Whited v. BolinAnnotate this Case
312 N.W.2d 691 (1981)
210 Neb. 32
Robert Eugene WHITED, Appellant, v. Jerry J. BOLIN et al., Appellees.
Supreme Court of Nebraska.
November 25, 1981.
*692 Dennis R. Keefe, Lancaster County Public Defender, and Richard L. Goos, Lincoln, for appellant.
Paul L. Douglas, Atty. Gen., and J. Kirk Brown, Lincoln, for appellees.
Heard before KRIVOSHA, C. J., and BOSLAUGH, McCOWN, CLINTON, BRODKEY, WHITE and HASTINGS, JJ.
This is a habeas corpus proceeding in which the petitioner sought immediate release from penal custody of the State of Nebraska. The District Court dismissed the petition and this appeal followed.
In January 1967 the petitioner commenced serving a 10-year sentence for burglary in the custody of the Department of Correctional Services. On February 1, 1973, the petitioner was sentenced to a term of not less than 3 nor more than 10 years for burglary, to be served consecutively to the 1967 sentence. The first sentence was terminated by the state on August 19, 1973, and on that date petitioner began serving the second term.
In 1975, L.B. 567 became effective. L.B. 567 made changes in the application of "good time" and "good behavior" good time credits, both for purposes of determining eligibility for release on parole and for purposes of determining the time of mandatory discharge from custody.
On September 13, 1978, the petitioner was granted a discretionary parole. On November 18, 1978, petitioner was convicted and fined in the municipal court of Lincoln, Nebraska, on a charge of refusing a breath test. It is stipulated that on December 13, 1978, the Board of Pardons denied the petitioner the application of good time benefits under L.B. 567. The petitioner did not receive prior notification of the board meeting, nor have any opportunity to be heard. On December 19, 1978, petitioner's discretionary parole was revoked and he has remained in custody.
Petitioner's habeas corpus petition was filed on July 20, 1979. The petition alleged that he had been denied his statutory rights to good behavior good time credits in violation of law and had also been denied his constitutional right to due process and equal protection of the law. He alleged that he was entitled to immediate release from custody. The State's response alleged that the petitioner had violated a discretionary parole within 12 months of the date when his parole would otherwise have been mandatory and that the petitioner was not entitled to the retroactive application of 1975 Neb.Laws, L.B. 567.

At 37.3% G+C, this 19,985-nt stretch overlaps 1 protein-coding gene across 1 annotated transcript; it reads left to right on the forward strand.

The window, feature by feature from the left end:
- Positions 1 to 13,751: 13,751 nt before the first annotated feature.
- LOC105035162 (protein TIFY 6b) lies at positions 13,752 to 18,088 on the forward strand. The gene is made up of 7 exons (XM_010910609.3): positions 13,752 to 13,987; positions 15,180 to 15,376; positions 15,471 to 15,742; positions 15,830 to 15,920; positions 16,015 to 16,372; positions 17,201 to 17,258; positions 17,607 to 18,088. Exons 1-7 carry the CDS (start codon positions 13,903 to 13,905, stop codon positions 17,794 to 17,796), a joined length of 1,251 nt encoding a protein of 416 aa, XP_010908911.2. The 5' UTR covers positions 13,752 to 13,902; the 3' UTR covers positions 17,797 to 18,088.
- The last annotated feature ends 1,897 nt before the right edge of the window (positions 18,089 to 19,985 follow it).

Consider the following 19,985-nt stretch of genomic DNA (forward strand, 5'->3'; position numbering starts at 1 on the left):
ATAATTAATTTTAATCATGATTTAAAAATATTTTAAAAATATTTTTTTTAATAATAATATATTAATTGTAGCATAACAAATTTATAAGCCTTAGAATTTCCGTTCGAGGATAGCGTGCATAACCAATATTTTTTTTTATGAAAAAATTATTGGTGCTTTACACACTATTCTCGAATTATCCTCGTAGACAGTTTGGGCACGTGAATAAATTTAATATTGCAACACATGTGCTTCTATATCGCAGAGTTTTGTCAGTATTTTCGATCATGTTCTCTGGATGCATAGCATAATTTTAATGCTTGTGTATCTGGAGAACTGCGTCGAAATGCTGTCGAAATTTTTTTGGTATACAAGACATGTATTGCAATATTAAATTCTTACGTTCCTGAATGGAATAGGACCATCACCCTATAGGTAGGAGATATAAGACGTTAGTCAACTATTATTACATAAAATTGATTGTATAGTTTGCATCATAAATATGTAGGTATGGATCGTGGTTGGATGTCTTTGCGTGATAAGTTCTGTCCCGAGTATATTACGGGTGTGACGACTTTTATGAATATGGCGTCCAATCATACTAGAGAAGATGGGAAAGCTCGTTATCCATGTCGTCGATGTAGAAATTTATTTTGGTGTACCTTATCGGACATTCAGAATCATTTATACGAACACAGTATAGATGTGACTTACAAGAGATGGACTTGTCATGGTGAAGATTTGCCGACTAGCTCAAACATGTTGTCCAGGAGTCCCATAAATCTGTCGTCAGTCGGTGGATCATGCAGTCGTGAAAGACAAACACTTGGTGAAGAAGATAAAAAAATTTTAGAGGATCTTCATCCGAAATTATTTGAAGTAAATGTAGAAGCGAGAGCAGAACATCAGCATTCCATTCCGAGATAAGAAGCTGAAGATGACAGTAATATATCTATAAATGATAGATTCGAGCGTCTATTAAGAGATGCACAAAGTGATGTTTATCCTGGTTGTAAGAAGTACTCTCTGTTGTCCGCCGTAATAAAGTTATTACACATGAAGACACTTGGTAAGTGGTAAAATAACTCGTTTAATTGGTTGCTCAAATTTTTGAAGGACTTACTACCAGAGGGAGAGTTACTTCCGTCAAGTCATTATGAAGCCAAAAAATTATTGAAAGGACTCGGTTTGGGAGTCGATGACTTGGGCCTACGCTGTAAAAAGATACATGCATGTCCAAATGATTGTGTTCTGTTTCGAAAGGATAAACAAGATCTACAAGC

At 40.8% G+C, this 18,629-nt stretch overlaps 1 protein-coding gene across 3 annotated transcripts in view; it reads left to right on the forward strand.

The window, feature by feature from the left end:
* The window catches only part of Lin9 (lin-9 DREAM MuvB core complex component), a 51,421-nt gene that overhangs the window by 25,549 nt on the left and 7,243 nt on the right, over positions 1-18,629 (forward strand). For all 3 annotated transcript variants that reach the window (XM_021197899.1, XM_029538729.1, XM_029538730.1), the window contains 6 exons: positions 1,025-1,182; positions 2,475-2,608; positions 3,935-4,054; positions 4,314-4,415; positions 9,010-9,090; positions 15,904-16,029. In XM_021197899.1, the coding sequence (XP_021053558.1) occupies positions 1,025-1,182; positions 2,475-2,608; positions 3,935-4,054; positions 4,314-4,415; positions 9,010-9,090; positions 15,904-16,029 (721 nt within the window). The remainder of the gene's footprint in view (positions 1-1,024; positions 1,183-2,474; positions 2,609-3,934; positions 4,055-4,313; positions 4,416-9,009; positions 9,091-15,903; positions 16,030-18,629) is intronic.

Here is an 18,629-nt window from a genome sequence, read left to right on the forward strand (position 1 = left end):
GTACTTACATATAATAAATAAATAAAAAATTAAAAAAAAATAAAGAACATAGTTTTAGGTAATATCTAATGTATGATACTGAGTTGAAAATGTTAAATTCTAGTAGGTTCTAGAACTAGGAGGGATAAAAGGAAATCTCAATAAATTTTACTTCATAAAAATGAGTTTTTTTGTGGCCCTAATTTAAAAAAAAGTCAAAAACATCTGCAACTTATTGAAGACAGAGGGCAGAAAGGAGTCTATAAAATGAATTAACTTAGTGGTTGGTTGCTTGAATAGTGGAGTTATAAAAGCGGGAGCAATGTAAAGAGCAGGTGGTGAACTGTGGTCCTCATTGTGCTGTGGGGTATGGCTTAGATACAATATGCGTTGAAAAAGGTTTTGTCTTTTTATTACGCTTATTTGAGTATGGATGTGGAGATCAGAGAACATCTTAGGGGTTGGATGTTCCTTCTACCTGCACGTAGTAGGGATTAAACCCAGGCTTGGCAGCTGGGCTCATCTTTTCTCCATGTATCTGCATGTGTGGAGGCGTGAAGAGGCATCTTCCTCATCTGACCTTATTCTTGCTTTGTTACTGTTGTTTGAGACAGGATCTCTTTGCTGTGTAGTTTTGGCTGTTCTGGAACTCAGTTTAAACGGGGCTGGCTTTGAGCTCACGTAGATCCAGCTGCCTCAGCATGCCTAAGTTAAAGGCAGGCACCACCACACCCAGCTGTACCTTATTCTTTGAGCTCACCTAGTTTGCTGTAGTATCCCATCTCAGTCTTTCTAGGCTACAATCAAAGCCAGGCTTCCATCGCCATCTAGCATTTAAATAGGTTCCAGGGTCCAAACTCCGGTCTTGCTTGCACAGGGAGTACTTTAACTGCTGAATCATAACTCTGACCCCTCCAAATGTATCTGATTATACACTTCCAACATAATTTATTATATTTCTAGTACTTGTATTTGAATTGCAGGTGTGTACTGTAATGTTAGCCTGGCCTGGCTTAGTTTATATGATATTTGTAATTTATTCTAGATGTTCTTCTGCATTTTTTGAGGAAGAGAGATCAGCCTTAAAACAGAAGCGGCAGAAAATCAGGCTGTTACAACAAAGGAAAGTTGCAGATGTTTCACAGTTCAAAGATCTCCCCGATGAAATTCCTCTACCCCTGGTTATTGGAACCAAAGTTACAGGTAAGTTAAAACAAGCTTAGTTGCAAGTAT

On September 10, 1980, the District Court found that Johnson & Cunningham v. Exon, 199 Neb. 154, 256 N.W.2d 869 (1977), requires the approval of the Board of Pardons before an inmate may enjoy "the more liberal good time benefits afforded by LB 567," and also found that as to the action of the Board of Pardons petitioner's right to due process of law had not been violated, and dismissed his petition.
In Johnson & Cunningham v. Exon, supra, this court determined that where petitioners became eligible for earlier discharge under L.B. 567 than would have resulted under laws existing at the time of sentencing, approval of the Board of Pardons was required before the provisions of L.B. 567 could be applied retroactively. The basis for the holding was that an earlier discharge constituted a form of clemency or commutation of sentence which only the Board of Pardons had the power to exercise.
In Gochenour v. Bolin, 208 Neb. 444, 303 N.W.2d 775 (1981), this court held that approval of the Board of Pardons to apply L.B. 567 retroactively is required only where the changes in L.B. 567 would result in discharge of the prisoner from custody at an earlier date than under the law in effect prior to L.B. 567.
*693 At this point it is necessary to point out that since 1969 the maximum amounts of "good time" allowances and of "meritorious" or "faithful performance" good time allowances have been exactly the same, except that L.B. 567 provided that an offender "shall receive, for faithful performance of his assigned duties," 5 days for each month of his term, while prior law provided that an offender may receive a reduction not to exceed 5 days for any month of imprisonment. (Emphasis supplied.) In the usual situation the amount of good time allowances is the same under L.B. 567 and prior law, and has been since 1969.
The only essential difference in the usual case is that L.B. 567 requires the good time reductions to be deducted from the maximum term to determine the date when the prisoner's discharge from the custody of the state becomes mandatory, while prior law requires such reductions to be deducted from the maximum term to determine the date when the prisoner's release under supervision becomes mandatory. In the usual case the prisoner is required to be discharged from custodial confinement at the same time under either law.